A report has shown the financial comfort of the average Australian household climbed to a peak over the 1H21, despite the rollback of government stimulus.
ME Bank’s bi-annual Household Financial Comfort Report has quantified how comfortable Australians feel about their financial situation.
On average, household financial comfort increased by 3 per cent to an index of 6.04 out of 10 during the six months to June and it rose above pre-pandemic levels, 8 per cent higher than December 2019. It was 5 per cent higher year-on-year.
ME Bank reported almost all of the 11 measures underlying the financial comfort index had improved and reached highs in the 1H21.
Net wealth was up 5 per cent to 6.21, comfort with cash savings (up 1 per cent to 5.83), comfort with investments (up 3 per cent to 5.67 and around 14 per cent above its historical average) and comfort with expected retirement (increased by 8 per cent to 5.82).
However, comfort with debt (of all sources) was down by 2 per cent over the six months, to 6.76 – although it was largely consistent with a year prior, when it was 6.7, and higher than both pre-COVID levels and the historical average (6.55 in December 2019 and 6.25 respectively).
ME consulting economist Jeff Oughton commented comfort levels had been bolstered by several factors, despite the phasing out of most government COVID assistance earlier in the year.
“These include rising investments such as the property market, slightly higher average incomes in a rebounding job market and more conservative spending and savings behaviour. For most households, their comfort has even bounced significantly higher than pre-pandemic levels,” Mr Oughton said.
But there are still sections of the population, including single parents, casual and gig economy workers, self-employed and unemployed Australians, who aren’t feeling as comfortable, he added.
Single parents saw a 13 per cent fall in comfort to 3.06, a return to pre-pandemic levels, after they saw the temporary introduction of free childcare in 2020.
Self-employed workers were down by 6 per cent, to 5.83, driven by falls across factors such as debt and net wealth.
Meanwhile casual workers and unemployed individuals had relatively low levels of comfort, at 5.54 and 5.32 respectively.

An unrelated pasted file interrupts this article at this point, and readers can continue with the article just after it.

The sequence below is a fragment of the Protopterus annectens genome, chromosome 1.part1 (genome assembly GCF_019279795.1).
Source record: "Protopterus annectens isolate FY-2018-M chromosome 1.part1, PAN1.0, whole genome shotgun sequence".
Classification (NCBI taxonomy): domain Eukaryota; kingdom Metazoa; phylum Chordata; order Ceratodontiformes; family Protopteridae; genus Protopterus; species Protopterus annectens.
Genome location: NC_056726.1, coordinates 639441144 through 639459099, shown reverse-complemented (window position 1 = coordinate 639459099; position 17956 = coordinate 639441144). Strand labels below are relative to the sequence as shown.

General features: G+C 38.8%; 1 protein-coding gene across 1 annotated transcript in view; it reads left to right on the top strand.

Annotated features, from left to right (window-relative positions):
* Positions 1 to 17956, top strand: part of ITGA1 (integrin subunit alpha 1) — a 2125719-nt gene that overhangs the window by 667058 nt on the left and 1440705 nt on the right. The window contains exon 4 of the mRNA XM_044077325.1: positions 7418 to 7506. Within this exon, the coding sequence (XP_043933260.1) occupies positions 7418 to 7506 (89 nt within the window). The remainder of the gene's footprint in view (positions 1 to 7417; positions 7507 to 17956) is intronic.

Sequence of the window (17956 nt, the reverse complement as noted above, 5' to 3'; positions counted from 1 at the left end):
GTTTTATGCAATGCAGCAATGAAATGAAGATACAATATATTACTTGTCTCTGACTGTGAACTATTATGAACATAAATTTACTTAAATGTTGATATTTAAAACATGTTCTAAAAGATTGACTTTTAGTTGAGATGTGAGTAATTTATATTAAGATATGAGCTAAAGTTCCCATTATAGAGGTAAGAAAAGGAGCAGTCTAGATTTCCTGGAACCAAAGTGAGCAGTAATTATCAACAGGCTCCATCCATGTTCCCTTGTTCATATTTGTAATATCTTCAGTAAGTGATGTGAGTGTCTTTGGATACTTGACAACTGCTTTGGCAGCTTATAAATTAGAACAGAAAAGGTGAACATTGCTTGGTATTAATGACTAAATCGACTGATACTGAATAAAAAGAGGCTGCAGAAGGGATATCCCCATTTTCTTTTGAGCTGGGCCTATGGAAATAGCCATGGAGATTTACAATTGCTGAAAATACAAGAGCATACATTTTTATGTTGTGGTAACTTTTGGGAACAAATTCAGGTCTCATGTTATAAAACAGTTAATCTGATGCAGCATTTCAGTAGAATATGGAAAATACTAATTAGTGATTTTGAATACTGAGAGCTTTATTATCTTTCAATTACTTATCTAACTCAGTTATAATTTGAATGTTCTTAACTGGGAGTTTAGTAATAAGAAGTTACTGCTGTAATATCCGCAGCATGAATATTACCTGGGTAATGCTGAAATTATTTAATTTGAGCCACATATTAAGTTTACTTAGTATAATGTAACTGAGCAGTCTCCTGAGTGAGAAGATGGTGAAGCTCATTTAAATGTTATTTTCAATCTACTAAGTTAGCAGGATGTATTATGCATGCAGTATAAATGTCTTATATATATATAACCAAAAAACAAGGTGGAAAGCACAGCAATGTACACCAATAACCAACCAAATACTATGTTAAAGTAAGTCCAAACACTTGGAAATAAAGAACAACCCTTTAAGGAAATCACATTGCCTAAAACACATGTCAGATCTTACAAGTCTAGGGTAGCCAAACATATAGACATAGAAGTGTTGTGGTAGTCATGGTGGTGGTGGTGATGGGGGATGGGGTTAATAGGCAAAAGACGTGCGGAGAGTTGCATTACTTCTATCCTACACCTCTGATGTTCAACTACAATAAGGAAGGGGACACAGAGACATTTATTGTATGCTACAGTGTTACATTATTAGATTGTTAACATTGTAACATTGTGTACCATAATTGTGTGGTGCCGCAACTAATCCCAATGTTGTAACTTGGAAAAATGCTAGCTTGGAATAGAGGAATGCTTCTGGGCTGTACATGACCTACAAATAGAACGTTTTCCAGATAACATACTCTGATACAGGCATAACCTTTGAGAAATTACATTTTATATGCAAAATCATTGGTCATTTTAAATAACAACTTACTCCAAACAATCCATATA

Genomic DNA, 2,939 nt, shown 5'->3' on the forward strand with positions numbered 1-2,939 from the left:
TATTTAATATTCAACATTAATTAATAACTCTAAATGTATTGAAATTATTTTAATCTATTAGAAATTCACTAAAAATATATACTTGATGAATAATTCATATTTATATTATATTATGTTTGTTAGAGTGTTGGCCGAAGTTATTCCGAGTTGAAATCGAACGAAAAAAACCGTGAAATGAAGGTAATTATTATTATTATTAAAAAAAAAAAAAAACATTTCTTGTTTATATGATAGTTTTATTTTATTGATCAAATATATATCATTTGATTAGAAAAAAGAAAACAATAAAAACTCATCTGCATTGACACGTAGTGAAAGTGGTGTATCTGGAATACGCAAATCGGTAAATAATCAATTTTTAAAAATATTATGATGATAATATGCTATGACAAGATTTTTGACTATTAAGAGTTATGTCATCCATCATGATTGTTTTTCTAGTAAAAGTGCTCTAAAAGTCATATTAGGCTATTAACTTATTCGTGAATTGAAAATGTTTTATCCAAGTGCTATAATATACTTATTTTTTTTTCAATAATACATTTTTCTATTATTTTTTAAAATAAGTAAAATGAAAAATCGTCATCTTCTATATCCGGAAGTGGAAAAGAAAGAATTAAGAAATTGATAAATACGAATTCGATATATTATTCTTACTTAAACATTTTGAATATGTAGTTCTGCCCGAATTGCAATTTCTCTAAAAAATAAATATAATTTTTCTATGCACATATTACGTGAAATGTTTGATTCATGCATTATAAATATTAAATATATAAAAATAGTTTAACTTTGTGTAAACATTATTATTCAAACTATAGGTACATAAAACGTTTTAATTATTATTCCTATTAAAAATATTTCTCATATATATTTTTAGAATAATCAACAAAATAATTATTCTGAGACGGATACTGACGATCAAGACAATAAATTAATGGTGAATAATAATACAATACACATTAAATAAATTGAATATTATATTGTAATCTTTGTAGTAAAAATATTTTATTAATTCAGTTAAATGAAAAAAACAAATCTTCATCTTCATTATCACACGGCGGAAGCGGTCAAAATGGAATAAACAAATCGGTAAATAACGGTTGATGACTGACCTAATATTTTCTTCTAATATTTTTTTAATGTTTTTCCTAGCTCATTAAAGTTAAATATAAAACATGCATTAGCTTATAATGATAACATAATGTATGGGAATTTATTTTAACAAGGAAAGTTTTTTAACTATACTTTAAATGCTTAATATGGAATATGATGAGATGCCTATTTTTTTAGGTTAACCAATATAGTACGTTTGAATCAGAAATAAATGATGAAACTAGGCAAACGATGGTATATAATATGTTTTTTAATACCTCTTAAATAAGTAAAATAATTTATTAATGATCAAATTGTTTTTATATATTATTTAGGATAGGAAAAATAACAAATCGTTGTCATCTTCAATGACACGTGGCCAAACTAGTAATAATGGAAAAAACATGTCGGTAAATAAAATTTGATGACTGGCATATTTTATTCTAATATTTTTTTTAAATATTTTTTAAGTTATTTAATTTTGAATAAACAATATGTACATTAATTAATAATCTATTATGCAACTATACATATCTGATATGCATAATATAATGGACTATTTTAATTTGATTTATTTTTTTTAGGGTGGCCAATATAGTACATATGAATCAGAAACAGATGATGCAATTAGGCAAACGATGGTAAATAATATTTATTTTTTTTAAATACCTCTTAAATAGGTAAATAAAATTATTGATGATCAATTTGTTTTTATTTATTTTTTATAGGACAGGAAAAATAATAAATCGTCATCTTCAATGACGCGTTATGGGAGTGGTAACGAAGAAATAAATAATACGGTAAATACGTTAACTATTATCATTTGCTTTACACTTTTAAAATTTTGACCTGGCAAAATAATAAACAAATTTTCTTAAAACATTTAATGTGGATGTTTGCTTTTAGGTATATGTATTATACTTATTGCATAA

“These groups are highly susceptible to changes in government support and ongoing turbulence during Australia’s economic recovery,” Mr Oughton stated.
Younger adults (18-29) and those aged over 60 reported the highest comfort levels – 6.38 and 6.59 respectively.
Meanwhile Gen X (aged 41 to 56) recorded lower than average levels of comfort and the smallest improvement out of the generations, since the onset of COVID (down 1 per cent over the six months to June to 5.55).
They reported lower levels of comfort around net wealth, debt levels and cash saving.
Cash savings at a high, but fifth of households have under $1k saved
The proportion of households improved by 1 per cent to 58 per cent, with the amount typically saved rising to $960 per month.
A third of households (34 per cent) spent all of their income without overspending, while 8 per cent overspent, with the excess falling to $483 in June – the lowest since December 2018.
The historical average portions were 50 per cent of people banking savings, 40 per cent would break even and 10 per cent would overspend.
However, despite the highs, 21 per cent of households reported they had less than $1,000 cash savings – down 6 per cent from prior to the pandemic.
Further, a quarter (24 per cent) said that if they lost their income, they’d only be able to maintain their current lifestyle for one month, while 11 per cent said they’d make it work for two weeks.
“Despite more households savings and an overall greater comfort with cash savings, there’s still a significant proportion of Australians that remain highly vulnerable to a loss of income,” Mr Oughton said.
“With pandemic lockdowns continuing to occur across Australia, households with low cash savings are at significant risk, especially in instances of extended strict lockdowns like we’re currently seeing in New South Wales, Queensland and Victoria.”
Australians who thought it would be “easy to find another job within two months” increased by 5 percentage points to 41 per cent – returning to the historical average.
Meanwhile, job security had improved, up 3 percentage points to a high of almost 75 per cent of workers since the end of 2020. Unemployment also eased during the first of the year but 40 per cent of casual workers indicated they would prefer to work an additional 13 hours a week on average.
“Employment arrangements and job security remain of critical importance to the overall financial comfort of Australian households and longer-term economic recovery,” Mr Oughton said.
“In fact, labour market conditions are a key reason that overall financial comfort has increased over the past six months, but paradoxically they’re also one of the leading drivers among households who said their financial situation has worsened.”
[Related: Mortgage settlements dip across states: PEXA]
Sarah Simpkins is the news editor across Mortgage Business and The Adviser.
Previously, she reported on banking, financial services and wealth for InvestorDaily and ifa.